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The Jury Is In: Create Content, or Else
By: Dwayne W. Waite Jr.
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In today's climate, brands cannot rely solely on the main media. Besides TV, print, radio, and magazines, there are a multitude of ways consumers can obtain and pass on information. It is important for brands to place information where they know their target customers are going to be. We all know this, but how do the brands do it? Easy — create your own content.

The number of brands (especially big brands) creating and pushing their own content has increased dramatically during the rise of online video and content sharing across the Web. Web videos, e-zines, newsletters, etc. have become the norm for many organizations. David Edelman of McKingsey & Company, and blogger for the Harvard Business Review blog network, wrote about four strategies of publishing your own content.

First, Edelman explains, is the "Mass Publisher." These brands basically attempt to push out all types of content to their audiences in an effort to cover a broad range of interests. He mentioned Sears, Macy's. and Target in particular as examples of brands implementing this kind of strategy. Brands that have a more specific focus may not fare well with this kind of strategy, since they may not have the depth of product and service offerings required to cover a broad range of topics.

Next is the "Problem Solver." These content creators try to provide information that helps solve problems for consumers. Not problems that consumers are not aware that they have, says Edelman, but problems that these consumers are actively searching for answers. For example, do-it-yourself and what-to-wear videos are great ways to give solutions to customers and provide insightful glances on products. In the article, Home Depot and Williams-Sonoma are brands providing that kind of content. 

After these two, the other strategies get more "engaging." The third strategy is the "Social Engager." This means providing deals, contests, and actively engaging on social networks with consumers. Edelman provides L.L.Bean as an example of this kind of brand. One that we have experience with is the Spartan Race. The company provides daily workout ideas, promo codes for its obstacle races, and more. This strategy requires a dedicated mission to interact with consumers and a team of people who are emboldened to speak as ambassadors for the brand.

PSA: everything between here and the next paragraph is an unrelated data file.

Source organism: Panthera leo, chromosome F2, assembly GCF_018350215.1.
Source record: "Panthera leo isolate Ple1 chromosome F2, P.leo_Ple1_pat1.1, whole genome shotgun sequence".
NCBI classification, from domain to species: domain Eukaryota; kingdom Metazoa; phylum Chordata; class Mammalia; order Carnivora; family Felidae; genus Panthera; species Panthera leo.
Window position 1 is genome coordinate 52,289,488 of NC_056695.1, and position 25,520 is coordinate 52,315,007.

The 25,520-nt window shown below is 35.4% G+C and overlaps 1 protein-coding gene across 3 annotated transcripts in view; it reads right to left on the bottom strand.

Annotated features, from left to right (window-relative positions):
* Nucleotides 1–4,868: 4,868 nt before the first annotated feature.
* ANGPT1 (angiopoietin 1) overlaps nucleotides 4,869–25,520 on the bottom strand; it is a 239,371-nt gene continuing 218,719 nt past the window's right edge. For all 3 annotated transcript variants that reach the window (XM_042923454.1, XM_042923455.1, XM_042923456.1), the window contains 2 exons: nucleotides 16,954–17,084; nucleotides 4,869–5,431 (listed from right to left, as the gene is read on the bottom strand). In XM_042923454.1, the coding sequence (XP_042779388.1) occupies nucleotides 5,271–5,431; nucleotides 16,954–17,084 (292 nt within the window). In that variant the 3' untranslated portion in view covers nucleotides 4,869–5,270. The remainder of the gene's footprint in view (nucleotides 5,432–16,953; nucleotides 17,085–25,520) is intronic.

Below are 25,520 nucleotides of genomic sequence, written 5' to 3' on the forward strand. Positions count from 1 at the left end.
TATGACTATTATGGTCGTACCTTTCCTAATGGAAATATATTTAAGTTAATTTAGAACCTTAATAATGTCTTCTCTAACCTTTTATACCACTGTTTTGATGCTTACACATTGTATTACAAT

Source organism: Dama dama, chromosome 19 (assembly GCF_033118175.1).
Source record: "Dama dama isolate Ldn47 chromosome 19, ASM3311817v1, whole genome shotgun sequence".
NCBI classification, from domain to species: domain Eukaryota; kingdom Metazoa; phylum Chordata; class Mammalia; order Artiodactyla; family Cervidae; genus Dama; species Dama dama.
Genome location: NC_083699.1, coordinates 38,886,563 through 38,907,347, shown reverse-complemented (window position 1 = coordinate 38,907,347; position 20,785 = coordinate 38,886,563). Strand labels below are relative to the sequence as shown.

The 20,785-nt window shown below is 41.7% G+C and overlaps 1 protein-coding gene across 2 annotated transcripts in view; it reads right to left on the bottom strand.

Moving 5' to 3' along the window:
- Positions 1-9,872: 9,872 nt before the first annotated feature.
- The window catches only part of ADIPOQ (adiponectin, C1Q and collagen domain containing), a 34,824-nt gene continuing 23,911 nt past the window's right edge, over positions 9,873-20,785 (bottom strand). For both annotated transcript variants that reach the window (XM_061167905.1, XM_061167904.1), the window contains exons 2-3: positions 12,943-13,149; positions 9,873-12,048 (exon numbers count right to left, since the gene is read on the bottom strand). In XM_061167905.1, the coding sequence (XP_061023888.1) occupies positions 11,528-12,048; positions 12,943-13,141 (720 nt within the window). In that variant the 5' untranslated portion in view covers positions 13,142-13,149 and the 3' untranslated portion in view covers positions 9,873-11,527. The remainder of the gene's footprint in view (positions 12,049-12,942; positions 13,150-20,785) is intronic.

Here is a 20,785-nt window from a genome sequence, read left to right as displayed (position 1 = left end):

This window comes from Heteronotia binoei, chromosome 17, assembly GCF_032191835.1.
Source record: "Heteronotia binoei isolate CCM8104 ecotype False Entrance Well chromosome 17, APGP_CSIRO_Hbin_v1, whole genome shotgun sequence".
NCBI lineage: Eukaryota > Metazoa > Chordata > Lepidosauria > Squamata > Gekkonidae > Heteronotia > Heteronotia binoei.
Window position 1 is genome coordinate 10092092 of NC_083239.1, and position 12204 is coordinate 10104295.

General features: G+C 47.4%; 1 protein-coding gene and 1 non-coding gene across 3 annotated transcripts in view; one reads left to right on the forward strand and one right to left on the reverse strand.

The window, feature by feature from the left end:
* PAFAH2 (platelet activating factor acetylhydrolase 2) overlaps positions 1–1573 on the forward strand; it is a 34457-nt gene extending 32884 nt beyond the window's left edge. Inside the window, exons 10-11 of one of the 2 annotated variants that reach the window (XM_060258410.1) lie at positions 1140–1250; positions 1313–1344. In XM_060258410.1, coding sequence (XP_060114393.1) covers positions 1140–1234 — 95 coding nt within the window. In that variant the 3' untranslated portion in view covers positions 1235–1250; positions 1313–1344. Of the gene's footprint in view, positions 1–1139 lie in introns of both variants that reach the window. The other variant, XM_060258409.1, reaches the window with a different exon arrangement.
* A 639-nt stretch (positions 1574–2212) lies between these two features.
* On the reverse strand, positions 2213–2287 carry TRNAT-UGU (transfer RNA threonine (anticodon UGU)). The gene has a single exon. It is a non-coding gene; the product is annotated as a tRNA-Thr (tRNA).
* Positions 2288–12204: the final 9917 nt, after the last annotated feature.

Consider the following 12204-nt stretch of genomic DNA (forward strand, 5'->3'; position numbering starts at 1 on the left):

Finally, the fourth strategy is the "Personal Concierge," where the content posted is customized based on the preferences and behaviors the consumer decides to share. Of course, Amazon is the benchmark for this strategy. Behavioral targeting online (and offline) also falls into this category. Consumers and consumer "advocacy" groups will bitch and whine about this, but as Facebook continues to prime us all, they'll deal with it and end up wondering how they bought stuff on the Web without it.

So what does this all mean? Clearly, there is more than one strategy to create content for your brand. You could do one of these or combine them. We're sure that there are more strategies than just these four, but Edelman did a great job making content creation simple. But what didn't Edelman cover is the issue techies and others continue to step over: getting your consumers (and potential consumers) to look at the content. Unlike Field of Dreams, just because you build it doesn't mean they'll start flocking to your brand.

You know the answer to that problem. It's advertising. You can pull out all the stops — the "new media," the "social web," — yet good advertising and creativity will be the best way to drive attention to your content. 

Deal with it. 

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About the Author
Dwayne W. Waite Jr. is partner and principal at JDW: The Charlotte Agency, a marketing and advertising shop in Charlotte, NC. He enjoys consumer behavior, economics, and football.
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